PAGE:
After the literature review, differential diagnosis should also include haemolytic uremic syndrome, thrombotic thrombocytopenic purpura, antiphospholipid syndrome and pre-eclampsia. Considering the lack of symptoms of the above-mentioned diseases in the medical history of our patient, there was no need to take them into account in pathological differentiation.


Although the SSc is not the only disease in which intimal thickening occurs, the mucoid character of this lesion confirms the diagnosis. The ACR criteria for the diagnosis of SSc doesn’t include histopathological examination of neither the skin nor other organs. Although the diagnosis of SSc is based on clinical symptoms, there are many early SSc HIV-seropositive patients with Raynaud’s phenomenon and abnormalities in nail fold capillary microscopy. These patients are in a group with the most probable SRC. That is why the renal biopsy may occur especially important and useful in cases with symptoms of scleroderma renal crisis with unclear SSc medical history.


 1. Szucs G, Szekanecz Z, Zilahi E, et al. Systemic sclerosis–rheumatoid arthritis overlap syndrome: a unique combination of features suggests a distinct genetic, serological and clinical entity. Rheumatology (Oxford) 2007; 46: 989-993.  

2. Lewandowski B, Domysławska I, Klimiuk PA, et al. Kidney crisis in systemic sclerosis. Rocz Akad Med Białyms 2005; 50 (Suppl 1): 294-296.  

3. Moore HC, Sheehan HL. The kidney of scleroderma. Lancet 1952; 1: 68-82.  

4. Lee S, Lee S, Sharma K. The pathogenesis of fibrosis and renal disease in scleroderma: recent insights from glomerulosclerosis. Curr Rheumatol Rep 2004; 6: 141-148.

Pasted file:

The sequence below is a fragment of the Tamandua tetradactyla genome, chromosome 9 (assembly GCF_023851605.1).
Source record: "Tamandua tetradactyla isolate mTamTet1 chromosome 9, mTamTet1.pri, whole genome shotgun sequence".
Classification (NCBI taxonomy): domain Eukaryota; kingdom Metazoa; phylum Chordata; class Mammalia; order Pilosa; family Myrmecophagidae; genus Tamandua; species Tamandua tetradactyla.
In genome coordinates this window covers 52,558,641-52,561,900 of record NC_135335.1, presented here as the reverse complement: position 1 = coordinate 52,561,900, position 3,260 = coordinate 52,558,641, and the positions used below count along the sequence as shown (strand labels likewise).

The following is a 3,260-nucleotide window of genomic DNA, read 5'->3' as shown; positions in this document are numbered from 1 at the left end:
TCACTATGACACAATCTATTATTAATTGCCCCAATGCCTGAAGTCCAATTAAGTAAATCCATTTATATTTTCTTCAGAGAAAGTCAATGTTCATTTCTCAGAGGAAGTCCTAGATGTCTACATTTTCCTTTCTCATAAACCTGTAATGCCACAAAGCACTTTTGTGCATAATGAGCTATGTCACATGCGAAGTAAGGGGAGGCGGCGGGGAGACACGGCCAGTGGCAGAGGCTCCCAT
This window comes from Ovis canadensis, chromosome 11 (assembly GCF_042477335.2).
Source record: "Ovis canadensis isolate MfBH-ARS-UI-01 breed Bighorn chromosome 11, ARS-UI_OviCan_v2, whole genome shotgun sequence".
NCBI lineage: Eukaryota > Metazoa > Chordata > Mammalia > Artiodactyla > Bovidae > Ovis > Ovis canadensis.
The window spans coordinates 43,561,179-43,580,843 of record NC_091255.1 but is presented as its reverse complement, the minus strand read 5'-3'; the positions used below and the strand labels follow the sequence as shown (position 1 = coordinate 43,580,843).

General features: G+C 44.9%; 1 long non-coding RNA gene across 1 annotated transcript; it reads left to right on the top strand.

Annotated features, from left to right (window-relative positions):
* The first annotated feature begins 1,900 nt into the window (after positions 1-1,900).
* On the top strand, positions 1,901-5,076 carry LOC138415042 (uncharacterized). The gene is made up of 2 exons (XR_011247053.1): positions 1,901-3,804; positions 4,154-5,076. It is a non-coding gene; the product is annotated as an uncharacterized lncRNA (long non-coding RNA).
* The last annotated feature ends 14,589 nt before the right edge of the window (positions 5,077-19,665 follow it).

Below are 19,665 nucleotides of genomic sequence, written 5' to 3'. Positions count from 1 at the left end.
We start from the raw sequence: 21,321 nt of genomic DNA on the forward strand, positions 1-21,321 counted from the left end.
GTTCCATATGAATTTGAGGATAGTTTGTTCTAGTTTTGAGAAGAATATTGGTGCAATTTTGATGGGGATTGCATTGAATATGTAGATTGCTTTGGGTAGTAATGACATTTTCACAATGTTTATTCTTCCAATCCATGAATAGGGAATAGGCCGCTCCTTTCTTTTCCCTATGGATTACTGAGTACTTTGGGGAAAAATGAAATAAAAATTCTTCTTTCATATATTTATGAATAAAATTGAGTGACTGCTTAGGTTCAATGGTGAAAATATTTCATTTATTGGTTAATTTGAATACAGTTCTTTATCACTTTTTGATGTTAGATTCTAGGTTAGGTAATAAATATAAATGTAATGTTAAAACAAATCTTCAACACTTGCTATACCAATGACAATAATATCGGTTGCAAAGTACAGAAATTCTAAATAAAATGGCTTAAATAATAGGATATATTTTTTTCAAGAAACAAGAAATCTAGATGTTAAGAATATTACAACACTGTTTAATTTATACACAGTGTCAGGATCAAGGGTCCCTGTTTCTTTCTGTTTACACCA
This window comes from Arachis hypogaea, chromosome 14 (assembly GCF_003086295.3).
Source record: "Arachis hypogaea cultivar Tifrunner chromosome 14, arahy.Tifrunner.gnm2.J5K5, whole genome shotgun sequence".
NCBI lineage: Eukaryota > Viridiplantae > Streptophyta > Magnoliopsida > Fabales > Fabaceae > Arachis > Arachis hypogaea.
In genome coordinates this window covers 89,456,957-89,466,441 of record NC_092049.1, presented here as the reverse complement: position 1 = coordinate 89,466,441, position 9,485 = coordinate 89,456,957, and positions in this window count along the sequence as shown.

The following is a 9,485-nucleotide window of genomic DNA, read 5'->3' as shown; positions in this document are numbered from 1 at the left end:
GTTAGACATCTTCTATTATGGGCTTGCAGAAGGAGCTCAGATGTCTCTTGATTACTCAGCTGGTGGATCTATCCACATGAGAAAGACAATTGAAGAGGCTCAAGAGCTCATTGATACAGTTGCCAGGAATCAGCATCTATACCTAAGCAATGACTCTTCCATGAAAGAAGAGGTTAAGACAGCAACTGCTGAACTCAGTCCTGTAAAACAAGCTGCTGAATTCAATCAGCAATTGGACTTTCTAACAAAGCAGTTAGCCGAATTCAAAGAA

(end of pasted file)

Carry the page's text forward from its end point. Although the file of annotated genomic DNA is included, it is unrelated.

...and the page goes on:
5. Laszik Z, Silva F, Hemolytic Uremic Syndrome, Thrombotic Thrombocytopenic Purpura, and Other Thrombotic Microangiopathies. In: Heptinstalls pathology of the kidney. Charles J, Olson J, Schwartz M, Silva F. Lippincott: 6th ed, 2007; 701-802.  

6. Steen VD, Medsger TA Jr, Severe Organ Involvement in Systemic Sclerosis With Diffuse Scleroderma, Arthritis Rheum 2000; 43: 2437-2444.  

7. Batal I, Domsic RT, Shafer, et al. Renal biopsy findings predicting outcome in scleroderma renal crisis. Hum Pathol 2009; 40: 332-340.  

8. Helfrich DJ, Banner B, Steen VD, Medsger TA. Normotensive renal failure in systemic sclerosis: Arthritis Rheum 1989; 32: 1128-1134.  

9. Penn H, Howie AJ, Kingdon EJ, et al. Scleroderma renal crisis: patient characteristics and long term outcomes. Q J Med 2007; 100: 485-494.

10. Fogo AB. Nephrosclerosis and Hypertension. In: Fundamentals of Renal Pathology, Fogo AB, Cohen AH, Janette JC, et al. Springer, New York 2006; 117-124.

11. Cannon PJ, Hassar M, Case DB, et al. The relationship of hypertension and renal failure in scleroderma (progressive systemic sclerosis) to structural and functional abnormalities of the renal cortical circulation. Medicine (Baltimore). 1974; 53: 1-46.

12. Lapenas D, Rodnan GP, Cavallo T. Immunopathology of the renal vascular lesion of progressive systemic sclerosis (scleroderma). Am J Pathol 1978; 91: 243-256.

13. Aggarwal P, Aggarwal A, Dhingira S, et al. Renal Involvement in Rheumatoid Arthritis: A Case Report and Review of Literature. J Indian Rheumatol Assoc 2004; 12: 70-73.

14. http://pathologyoutlines.com/kidney.html

15. Caetano ER, Zatz R, Saldhana LB, Praxeded JN. Hypertensive nephrosclerosis as a relevant cause of chronic renal failure. Hypertension 2001; 38: 171-176.

Address for correspondence

Andrzej Marszałek MD, PhD

Department of Clinical Pathomorphology CM UMK

ul. Skłodowskiej-Curie 9

85-094 Bydgoszcz

phone: + 48 52 585 42 00

fax: + 48 52 585 40 49

e-mail: amars@cm.umk.pl
Copyright: © 2011 Polish Association of Pathologists and the Polish Branch of the International Academy of Pathology This is an Open Access article distributed under the terms of the Creative Commons Attribution-NonCommercial-ShareAlike 4.0 International (CC BY-NC-SA 4.0) License (http://creativecommons.org/licenses/by-nc-sa/4.0/), allowing third parties to copy and redistribute the material in any medium or format and to remix, transform, and build upon the material, provided the original work is properly cited and states its license.
Quick links
© 2022 Termedia Sp. z o.o. All rights reserved.
Developed by Bentus.